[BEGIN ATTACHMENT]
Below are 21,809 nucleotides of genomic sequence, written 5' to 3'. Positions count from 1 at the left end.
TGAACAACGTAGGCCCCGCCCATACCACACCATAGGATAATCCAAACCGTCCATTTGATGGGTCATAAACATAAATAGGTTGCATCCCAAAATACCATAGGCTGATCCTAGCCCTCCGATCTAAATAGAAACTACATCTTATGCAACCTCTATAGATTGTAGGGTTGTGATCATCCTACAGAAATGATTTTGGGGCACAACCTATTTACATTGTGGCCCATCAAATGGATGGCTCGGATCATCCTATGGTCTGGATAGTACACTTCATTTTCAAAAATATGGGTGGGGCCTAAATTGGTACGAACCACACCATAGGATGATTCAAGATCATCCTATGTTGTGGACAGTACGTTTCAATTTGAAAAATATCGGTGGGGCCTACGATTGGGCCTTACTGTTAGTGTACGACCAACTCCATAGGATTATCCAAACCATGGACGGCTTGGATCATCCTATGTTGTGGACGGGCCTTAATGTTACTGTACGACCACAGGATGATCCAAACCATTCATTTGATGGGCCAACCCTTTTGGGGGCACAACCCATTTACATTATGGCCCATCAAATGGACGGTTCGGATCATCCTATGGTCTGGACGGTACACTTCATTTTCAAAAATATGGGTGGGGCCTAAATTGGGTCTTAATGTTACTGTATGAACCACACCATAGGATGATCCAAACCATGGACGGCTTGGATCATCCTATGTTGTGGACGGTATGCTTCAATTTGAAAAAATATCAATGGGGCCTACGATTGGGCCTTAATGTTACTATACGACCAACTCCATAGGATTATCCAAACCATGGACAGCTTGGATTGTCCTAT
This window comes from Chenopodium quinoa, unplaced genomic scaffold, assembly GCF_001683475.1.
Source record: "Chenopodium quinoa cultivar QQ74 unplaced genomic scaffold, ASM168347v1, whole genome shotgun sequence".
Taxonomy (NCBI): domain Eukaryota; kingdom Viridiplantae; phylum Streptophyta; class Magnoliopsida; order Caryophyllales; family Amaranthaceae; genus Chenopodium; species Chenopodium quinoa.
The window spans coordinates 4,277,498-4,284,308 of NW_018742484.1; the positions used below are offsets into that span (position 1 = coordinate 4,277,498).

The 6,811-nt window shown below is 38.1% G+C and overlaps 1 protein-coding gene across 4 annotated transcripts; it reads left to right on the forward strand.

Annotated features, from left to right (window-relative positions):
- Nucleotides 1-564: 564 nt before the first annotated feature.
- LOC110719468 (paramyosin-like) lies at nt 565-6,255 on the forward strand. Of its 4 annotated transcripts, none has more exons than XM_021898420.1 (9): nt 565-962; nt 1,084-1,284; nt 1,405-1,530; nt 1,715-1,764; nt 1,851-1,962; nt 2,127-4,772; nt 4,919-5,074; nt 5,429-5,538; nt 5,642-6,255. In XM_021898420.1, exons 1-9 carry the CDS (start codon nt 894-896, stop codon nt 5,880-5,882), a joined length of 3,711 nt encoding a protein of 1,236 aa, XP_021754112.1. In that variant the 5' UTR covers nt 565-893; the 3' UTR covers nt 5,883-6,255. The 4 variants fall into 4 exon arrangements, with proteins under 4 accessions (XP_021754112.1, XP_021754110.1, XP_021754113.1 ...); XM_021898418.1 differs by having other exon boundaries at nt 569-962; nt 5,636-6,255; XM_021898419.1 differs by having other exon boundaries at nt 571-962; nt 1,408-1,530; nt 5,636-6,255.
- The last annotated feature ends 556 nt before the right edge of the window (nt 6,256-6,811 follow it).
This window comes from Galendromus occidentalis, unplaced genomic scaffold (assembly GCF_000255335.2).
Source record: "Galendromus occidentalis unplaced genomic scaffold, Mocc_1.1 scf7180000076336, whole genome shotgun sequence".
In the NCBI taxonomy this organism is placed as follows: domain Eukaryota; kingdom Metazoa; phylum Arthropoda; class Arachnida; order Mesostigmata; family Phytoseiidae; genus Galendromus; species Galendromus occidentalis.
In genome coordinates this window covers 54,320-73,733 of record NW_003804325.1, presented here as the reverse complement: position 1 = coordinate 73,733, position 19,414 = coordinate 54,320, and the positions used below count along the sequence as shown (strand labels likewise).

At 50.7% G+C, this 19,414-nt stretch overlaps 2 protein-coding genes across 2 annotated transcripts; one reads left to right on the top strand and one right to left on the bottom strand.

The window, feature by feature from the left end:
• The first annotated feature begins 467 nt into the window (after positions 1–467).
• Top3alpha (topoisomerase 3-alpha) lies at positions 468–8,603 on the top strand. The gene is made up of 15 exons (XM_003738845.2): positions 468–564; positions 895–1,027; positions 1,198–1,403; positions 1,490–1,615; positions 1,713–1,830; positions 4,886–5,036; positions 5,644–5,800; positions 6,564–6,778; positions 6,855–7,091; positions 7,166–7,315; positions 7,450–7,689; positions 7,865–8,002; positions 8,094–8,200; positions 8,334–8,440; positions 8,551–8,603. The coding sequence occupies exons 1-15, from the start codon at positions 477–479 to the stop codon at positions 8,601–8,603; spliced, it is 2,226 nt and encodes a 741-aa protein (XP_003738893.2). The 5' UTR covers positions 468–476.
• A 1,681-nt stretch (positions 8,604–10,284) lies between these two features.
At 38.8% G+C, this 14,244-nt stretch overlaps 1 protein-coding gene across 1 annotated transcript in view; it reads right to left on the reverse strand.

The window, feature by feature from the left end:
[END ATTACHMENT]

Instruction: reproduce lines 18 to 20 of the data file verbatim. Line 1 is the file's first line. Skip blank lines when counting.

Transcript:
• The first annotated feature begins 467 nt into the window (after positions 1–467).
• Top3alpha (topoisomerase 3-alpha) lies at positions 468–8,603 on the top strand. The gene is made up of 15 exons (XM_003738845.2): positions 468–564; positions 895–1,027; positions 1,198–1,403; positions 1,490–1,615; positions 1,713–1,830; positions 4,886–5,036; positions 5,644–5,800; positions 6,564–6,778; positions 6,855–7,091; positions 7,166–7,315; positions 7,450–7,689; positions 7,865–8,002; positions 8,094–8,200; positions 8,334–8,440; positions 8,551–8,603. The coding sequence occupies exons 1-15, from the start codon at positions 477–479 to the stop codon at positions 8,601–8,603; spliced, it is 2,226 nt and encodes a 741-aa protein (XP_003738893.2). The 5' UTR covers positions 468–476.
• A 1,681-nt stretch (positions 8,604–10,284) lies between these two features.